12. I had a great burger at the Burger Bar in Mandalay Place right after they opened, although I hear the quality has slipped since then. If you want to spend $60 on a burger in Vegas, that's the place to go.
  13. EHPete

    The Iced Tea Topic

    If your tea is bitter, you are probably using too little tea, letting it steep too long, or both. Much like coffee, what people perceive as "too strong" is actually caused by too little of whatever you are extracting from.
  14. EHPete

    Cooking Lobster

    The lobster that I had at both French Laundry and at Per Se was just a bit unusual in texture - the slow cooking results in a texture that is closer to raw. This isn't actually tough, is really is tender, but could be perceived as tough. I loved it, but the people I was with who weren't lobster eaters didn't really like it much, mainly complaining about the texture.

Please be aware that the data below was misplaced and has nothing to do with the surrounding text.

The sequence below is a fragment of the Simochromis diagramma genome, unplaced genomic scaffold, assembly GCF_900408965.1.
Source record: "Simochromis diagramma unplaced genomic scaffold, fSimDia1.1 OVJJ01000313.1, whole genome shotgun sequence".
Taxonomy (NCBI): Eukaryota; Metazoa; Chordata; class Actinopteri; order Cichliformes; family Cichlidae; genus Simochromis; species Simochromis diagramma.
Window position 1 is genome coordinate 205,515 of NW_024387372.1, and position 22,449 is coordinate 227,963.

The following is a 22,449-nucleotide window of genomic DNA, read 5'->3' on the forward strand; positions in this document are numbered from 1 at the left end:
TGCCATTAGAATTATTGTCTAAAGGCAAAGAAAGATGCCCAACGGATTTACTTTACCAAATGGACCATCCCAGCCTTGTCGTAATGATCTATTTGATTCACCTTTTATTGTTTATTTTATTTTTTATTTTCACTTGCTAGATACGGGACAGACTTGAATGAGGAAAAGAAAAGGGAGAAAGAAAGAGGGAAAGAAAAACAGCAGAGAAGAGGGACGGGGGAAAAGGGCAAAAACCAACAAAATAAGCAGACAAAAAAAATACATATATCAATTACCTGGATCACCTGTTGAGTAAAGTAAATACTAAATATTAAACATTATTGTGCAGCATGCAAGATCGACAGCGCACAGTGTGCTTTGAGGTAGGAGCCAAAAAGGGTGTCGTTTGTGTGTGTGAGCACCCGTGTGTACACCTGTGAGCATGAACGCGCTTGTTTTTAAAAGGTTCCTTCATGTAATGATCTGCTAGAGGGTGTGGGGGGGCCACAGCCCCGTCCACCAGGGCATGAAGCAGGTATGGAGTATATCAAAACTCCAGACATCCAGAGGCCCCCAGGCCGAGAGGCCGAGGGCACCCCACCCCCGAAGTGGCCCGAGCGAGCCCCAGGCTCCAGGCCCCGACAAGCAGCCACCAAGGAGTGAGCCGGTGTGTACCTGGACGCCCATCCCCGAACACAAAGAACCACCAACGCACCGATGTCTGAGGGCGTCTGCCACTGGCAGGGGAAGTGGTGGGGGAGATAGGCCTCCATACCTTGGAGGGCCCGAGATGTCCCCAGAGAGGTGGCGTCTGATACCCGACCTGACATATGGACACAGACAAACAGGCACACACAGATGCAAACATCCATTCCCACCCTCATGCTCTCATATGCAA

15. EHPete

    Bagel Recipes & Tips

    I've been making the Bread Bakers Apprentice version quite a lot lately. I've made plain and cinnamon raisin. I've got high-gluten flour from Smart & Final, and it definitely makes a difference. The big thing I found is that the malt makes a difference in flavor. It's subtle, but without it the bagels just don't quite taste right. I've been trying to experiment with how length of boiling affects things, but I lose track of which are which when I put them in the oven. Right now I've been boiling 2 minutes per side, and that seems to get good results, not quite as shiny as think they should be.